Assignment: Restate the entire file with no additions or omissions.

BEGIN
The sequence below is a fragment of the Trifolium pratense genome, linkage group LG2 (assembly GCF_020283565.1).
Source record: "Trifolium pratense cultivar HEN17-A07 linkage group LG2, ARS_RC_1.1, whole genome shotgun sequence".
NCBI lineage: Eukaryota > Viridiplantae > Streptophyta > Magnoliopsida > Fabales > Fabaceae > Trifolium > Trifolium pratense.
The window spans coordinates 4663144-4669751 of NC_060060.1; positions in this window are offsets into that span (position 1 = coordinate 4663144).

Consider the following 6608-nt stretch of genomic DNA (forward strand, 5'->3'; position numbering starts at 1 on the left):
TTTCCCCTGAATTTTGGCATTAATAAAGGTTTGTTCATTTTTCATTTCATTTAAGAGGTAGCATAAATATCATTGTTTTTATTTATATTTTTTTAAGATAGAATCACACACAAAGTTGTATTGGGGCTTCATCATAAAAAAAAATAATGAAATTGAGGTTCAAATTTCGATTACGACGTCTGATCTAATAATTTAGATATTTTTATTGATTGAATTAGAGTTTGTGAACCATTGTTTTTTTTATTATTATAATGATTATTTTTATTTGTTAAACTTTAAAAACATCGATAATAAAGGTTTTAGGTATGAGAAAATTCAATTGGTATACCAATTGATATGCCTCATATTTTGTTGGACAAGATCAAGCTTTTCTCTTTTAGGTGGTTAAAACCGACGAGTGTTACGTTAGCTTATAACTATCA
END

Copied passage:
The sequence below is a fragment of the Trifolium pratense genome, linkage group LG2 (assembly GCF_020283565.1).
Source record: "Trifolium pratense cultivar HEN17-A07 linkage group LG2, ARS_RC_1.1, whole genome shotgun sequence".
NCBI lineage: Eukaryota > Viridiplantae > Streptophyta > Magnoliopsida > Fabales > Fabaceae > Trifolium > Trifolium pratense.
The window spans coordinates 4663144-4669751 of NC_060060.1; positions in this window are offsets into that span (position 1 = coordinate 4663144).

Consider the following 6608-nt stretch of genomic DNA (forward strand, 5'->3'; position numbering starts at 1 on the left):
TTTCCCCTGAATTTTGGCATTAATAAAGGTTTGTTCATTTTTCATTTCATTTAAGAGGTAGCATAAATATCATTGTTTTTATTTATATTTTTTTAAGATAGAATCACACACAAAGTTGTATTGGGGCTTCATCATAAAAAAAAATAATGAAATTGAGGTTCAAATTTCGATTACGACGTCTGATCTAATAATTTAGATATTTTTATTGATTGAATTAGAGTTTGTGAACCATTGTTTTTTTTATTATTATAATGATTATTTTTATTTGTTAAACTTTAAAAACATCGATAATAAAGGTTTTAGGTATGAGAAAATTCAATTGGTATACCAATTGATATGCCTCATATTTTGTTGGACAAGATCAAGCTTTTCTCTTTTAGGTGGTTAAAACCGACGAGTGTTACGTTAGCTTATAACTATCA